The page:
Eastern Kentucky PRIDE

Personal Responsibility in a Desirable Environment

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Rain Gardens

By Tom Biebighauser

You can help the environment by building a rain garden. A rain garden is a shallow depression in the ground that collects runoff, giving waters time to soak into the soil — instead of rushing downhill where they cause flooding and erosion. People are discovering that rain gardens clean runoff from roofs, lawns and parking lots while enhancing the beauty of schools, businesses and homes.

Rain gardens are wetlands, actually wet-meadow wetlands. They contain water only a short time after a rain. Because their soils are moist, they provide ideal growing conditions for the beautiful cardinal flower, rose mallow and copper iris, along with unique sedges and bulrushes. Wet-meadow prairie plants will flourish in rain gardens, where their deep roots greatly help infiltration.

Rain gardens are being used to trap run-off from parking lots. The rain gardens help keep our drinking water clean by serving as filters to remove oil and antifreeze. Developers are using rain gardens to landscape parking lots instead of unnatural raised traffic islands that must be kept watered. Homeowners are building rain gardens to clean water flowing off roofs, as a rain garden easily cleanses water from one or more downspouts.

You can build a rain garden without detailed plans or specialized equipment. Simply look for ditches that carry water from roofs, lawns and parking lots. See if portions can be modified to form depressions with gradual slopes that give water time to soak into the ground. For more information about rain gardens and how to build them, visit the Wisconsin Department of Natural Resources web site.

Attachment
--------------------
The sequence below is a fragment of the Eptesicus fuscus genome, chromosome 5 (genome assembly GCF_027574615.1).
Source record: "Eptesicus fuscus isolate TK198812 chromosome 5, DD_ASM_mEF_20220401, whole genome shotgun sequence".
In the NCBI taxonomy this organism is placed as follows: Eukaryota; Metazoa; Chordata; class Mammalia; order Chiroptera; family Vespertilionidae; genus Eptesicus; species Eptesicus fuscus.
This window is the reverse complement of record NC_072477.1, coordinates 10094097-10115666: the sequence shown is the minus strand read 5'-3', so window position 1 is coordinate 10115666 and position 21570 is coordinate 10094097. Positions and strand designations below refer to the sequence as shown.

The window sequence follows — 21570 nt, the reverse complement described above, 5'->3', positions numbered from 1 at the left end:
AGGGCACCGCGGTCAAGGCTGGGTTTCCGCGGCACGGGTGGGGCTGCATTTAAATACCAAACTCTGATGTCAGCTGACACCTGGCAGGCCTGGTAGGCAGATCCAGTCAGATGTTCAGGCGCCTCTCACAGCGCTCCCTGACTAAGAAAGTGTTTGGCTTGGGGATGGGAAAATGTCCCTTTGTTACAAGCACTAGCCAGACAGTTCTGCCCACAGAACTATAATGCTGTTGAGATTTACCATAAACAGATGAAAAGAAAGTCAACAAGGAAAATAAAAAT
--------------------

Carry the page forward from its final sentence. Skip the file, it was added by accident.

PRIDE can help you plan the construction of rain gardens. For more information about rain garden funding or assistance from PRIDE, please e-mail PRIDE at pride@centertech.com.


About Tom Biebighauser

Tom Biebighauser is a wildlife biologist and wetland ecologist with decades of experience in wetland and stream restoration. He currently owns and operates Wetland Restoration and Training LLC. He retired in 2013 from a 35-year career as a wildlife biologist for the USDA Forest Service, stationed from 1998 until 2013 at the Morehead Ranger District of the Daniel Boone National Forest in Kentucky. As a PRIDE consultant, Tom assists schools and nonprofit organizations across the region with wetland education and construction.

Tom began making wetlands in 1982 on the Superior National Forest in Minnesota. He moved to Kentucky in 1988 and has since established over 700 seasonal, permanent, emergent, and forested wetlands in Kentucky and Ohio. He built these wetlands in partnership with numerous organizations and thousands of volunteers.

Tom received a National Forest System Taking Wing Award for completing the Wild Wings Wetland Project in 1993, a Taking Wing Award for Leadership in Wetland Restoration in 1998, and a Taking Wing Award for Community Involvement in 2001. In 1999, he was the recipient of the Award of Merit sponsored by Goodyear and the National Association of Conservation Districts for outstanding accomplishments in resource conservation practices. He was the 2005 recipient of Eastern Kentucky PRIDE’s Kentucky PRIDE Award for his leadership in restoring the state’s wetlands and his commitment to educating children and adults about wetlands.

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